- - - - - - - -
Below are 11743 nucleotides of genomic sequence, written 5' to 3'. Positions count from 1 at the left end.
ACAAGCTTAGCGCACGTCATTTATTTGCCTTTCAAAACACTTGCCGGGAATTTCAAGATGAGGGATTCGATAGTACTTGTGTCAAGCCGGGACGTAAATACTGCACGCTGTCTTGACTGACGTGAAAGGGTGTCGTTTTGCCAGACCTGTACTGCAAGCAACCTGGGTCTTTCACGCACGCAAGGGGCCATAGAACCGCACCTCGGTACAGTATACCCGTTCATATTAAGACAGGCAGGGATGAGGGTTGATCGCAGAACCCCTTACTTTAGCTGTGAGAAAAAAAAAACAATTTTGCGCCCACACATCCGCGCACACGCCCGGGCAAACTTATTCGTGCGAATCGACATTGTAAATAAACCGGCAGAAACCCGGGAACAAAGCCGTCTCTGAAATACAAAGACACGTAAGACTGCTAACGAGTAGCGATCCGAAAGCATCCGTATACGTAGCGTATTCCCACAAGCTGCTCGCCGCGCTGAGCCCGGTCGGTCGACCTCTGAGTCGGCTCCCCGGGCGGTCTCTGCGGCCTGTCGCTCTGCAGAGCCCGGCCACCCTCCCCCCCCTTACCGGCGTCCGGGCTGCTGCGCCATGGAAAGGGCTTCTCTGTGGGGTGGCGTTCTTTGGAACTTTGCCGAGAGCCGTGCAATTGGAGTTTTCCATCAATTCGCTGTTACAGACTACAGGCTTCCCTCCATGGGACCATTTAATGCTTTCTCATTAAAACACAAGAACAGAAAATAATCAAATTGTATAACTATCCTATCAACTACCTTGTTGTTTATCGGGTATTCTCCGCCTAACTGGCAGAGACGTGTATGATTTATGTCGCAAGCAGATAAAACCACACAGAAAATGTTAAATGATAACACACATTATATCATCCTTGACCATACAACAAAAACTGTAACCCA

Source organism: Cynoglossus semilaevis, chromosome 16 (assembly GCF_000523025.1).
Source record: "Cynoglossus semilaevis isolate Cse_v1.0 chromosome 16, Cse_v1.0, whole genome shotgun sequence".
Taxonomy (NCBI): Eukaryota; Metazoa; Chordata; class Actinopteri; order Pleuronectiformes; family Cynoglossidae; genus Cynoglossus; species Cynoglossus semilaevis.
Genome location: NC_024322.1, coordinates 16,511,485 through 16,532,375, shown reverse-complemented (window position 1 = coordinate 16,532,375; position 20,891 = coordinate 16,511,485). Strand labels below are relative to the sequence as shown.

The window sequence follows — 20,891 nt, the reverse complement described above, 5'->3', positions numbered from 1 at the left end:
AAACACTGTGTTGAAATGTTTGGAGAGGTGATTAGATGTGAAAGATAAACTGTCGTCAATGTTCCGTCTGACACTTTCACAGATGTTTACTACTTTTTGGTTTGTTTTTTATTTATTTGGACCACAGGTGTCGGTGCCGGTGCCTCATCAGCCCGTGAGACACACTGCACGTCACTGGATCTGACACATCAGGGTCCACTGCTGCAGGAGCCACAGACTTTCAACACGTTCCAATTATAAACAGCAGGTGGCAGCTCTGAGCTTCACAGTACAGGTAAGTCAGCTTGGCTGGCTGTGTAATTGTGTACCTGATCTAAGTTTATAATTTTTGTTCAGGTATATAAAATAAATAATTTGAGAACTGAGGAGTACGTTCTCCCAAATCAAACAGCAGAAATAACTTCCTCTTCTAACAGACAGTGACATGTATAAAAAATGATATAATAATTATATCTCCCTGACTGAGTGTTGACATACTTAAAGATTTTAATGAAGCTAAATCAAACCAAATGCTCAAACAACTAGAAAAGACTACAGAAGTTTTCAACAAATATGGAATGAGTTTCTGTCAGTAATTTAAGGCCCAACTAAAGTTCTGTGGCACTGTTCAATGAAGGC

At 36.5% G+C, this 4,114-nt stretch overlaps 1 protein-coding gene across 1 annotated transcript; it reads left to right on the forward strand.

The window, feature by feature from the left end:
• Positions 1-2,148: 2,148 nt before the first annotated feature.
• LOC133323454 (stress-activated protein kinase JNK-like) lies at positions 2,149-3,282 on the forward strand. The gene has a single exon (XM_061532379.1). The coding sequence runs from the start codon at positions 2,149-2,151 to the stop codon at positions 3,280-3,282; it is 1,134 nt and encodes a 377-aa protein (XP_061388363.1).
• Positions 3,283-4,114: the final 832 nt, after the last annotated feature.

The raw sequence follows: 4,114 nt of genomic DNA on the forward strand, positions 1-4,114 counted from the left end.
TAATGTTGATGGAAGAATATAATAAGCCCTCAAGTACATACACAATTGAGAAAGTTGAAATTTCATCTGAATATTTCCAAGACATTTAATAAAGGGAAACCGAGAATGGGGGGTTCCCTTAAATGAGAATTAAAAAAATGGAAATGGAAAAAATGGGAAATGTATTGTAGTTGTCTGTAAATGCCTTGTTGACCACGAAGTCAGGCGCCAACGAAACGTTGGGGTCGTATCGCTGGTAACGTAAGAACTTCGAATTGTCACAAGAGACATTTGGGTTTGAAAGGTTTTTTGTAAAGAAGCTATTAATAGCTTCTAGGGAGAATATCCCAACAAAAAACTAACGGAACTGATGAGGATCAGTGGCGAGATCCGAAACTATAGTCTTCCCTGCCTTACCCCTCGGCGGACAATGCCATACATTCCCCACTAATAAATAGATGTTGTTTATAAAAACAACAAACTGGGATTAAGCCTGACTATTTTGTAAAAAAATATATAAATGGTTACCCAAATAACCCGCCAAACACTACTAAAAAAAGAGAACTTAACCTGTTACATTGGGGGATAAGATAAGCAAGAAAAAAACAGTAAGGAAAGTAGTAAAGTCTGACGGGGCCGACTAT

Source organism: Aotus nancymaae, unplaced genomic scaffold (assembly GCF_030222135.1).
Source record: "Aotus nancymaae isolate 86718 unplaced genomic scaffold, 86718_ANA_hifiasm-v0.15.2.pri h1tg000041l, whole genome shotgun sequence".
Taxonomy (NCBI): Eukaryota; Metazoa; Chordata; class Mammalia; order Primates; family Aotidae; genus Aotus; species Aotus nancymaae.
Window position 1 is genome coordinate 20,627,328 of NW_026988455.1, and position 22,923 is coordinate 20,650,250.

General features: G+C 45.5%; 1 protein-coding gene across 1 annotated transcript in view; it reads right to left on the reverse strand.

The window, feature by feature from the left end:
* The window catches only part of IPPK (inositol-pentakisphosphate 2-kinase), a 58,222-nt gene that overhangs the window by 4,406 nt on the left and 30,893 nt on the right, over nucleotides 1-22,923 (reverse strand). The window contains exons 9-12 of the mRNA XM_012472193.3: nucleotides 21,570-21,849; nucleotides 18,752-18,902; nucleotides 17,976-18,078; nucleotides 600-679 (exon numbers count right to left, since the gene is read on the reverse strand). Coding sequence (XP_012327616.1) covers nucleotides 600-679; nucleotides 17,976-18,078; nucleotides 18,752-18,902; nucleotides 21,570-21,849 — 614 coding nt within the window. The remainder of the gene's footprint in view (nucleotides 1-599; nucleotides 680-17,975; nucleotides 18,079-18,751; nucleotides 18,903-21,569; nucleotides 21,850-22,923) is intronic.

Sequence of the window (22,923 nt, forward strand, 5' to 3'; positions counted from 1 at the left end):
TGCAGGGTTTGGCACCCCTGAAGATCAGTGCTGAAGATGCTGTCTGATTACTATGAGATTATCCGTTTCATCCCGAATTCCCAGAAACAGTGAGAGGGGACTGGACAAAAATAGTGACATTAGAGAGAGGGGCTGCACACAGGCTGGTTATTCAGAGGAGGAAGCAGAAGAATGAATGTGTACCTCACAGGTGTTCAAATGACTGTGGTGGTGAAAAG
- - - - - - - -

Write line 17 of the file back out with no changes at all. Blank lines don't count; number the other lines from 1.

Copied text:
Source record: "Aotus nancymaae isolate 86718 unplaced genomic scaffold, 86718_ANA_hifiasm-v0.15.2.pri h1tg000041l, whole genome shotgun sequence".